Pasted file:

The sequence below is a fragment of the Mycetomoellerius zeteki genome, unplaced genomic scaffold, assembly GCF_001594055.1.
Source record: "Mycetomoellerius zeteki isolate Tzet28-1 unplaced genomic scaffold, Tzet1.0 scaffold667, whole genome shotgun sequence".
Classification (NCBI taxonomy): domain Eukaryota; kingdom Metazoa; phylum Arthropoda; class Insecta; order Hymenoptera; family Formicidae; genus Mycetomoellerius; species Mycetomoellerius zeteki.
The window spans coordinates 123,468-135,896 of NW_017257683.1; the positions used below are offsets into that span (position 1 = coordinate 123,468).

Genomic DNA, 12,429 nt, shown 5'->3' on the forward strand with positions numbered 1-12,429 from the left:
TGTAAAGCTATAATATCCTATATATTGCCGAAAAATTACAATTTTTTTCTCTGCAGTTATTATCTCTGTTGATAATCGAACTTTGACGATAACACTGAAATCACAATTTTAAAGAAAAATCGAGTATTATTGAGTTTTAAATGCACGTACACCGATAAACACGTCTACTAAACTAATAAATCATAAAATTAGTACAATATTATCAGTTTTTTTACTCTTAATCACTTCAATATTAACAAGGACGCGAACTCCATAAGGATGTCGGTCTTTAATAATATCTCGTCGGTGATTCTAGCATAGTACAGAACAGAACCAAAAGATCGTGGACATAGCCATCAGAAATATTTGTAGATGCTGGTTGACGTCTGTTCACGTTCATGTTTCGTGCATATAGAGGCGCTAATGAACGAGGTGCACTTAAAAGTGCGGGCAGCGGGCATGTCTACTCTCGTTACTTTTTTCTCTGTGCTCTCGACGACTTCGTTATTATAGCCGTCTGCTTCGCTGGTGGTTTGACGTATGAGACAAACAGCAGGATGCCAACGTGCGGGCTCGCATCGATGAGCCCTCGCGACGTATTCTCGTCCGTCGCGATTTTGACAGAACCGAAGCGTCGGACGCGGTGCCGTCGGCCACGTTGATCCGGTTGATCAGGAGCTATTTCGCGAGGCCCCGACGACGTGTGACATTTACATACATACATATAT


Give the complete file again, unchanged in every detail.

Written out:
The sequence below is a fragment of the Mycetomoellerius zeteki genome, unplaced genomic scaffold, assembly GCF_001594055.1.
Source record: "Mycetomoellerius zeteki isolate Tzet28-1 unplaced genomic scaffold, Tzet1.0 scaffold667, whole genome shotgun sequence".
Classification (NCBI taxonomy): domain Eukaryota; kingdom Metazoa; phylum Arthropoda; class Insecta; order Hymenoptera; family Formicidae; genus Mycetomoellerius; species Mycetomoellerius zeteki.
The window spans coordinates 123,468-135,896 of NW_017257683.1; the positions used below are offsets into that span (position 1 = coordinate 123,468).

Genomic DNA, 12,429 nt, shown 5'->3' on the forward strand with positions numbered 1-12,429 from the left:
TGTAAAGCTATAATATCCTATATATTGCCGAAAAATTACAATTTTTTTCTCTGCAGTTATTATCTCTGTTGATAATCGAACTTTGACGATAACACTGAAATCACAATTTTAAAGAAAAATCGAGTATTATTGAGTTTTAAATGCACGTACACCGATAAACACGTCTACTAAACTAATAAATCATAAAATTAGTACAATATTATCAGTTTTTTTACTCTTAATCACTTCAATATTAACAAGGACGCGAACTCCATAAGGATGTCGGTCTTTAATAATATCTCGTCGGTGATTCTAGCATAGTACAGAACAGAACCAAAAGATCGTGGACATAGCCATCAGAAATATTTGTAGATGCTGGTTGACGTCTGTTCACGTTCATGTTTCGTGCATATAGAGGCGCTAATGAACGAGGTGCACTTAAAAGTGCGGGCAGCGGGCATGTCTACTCTCGTTACTTTTTTCTCTGTGCTCTCGACGACTTCGTTATTATAGCCGTCTGCTTCGCTGGTGGTTTGACGTATGAGACAAACAGCAGGATGCCAACGTGCGGGCTCGCATCGATGAGCCCTCGCGACGTATTCTCGTCCGTCGCGATTTTGACAGAACCGAAGCGTCGGACGCGGTGCCGTCGGCCACGTTGATCCGGTTGATCAGGAGCTATTTCGCGAGGCCCCGACGACGTGTGACATTTACATACATACATATAT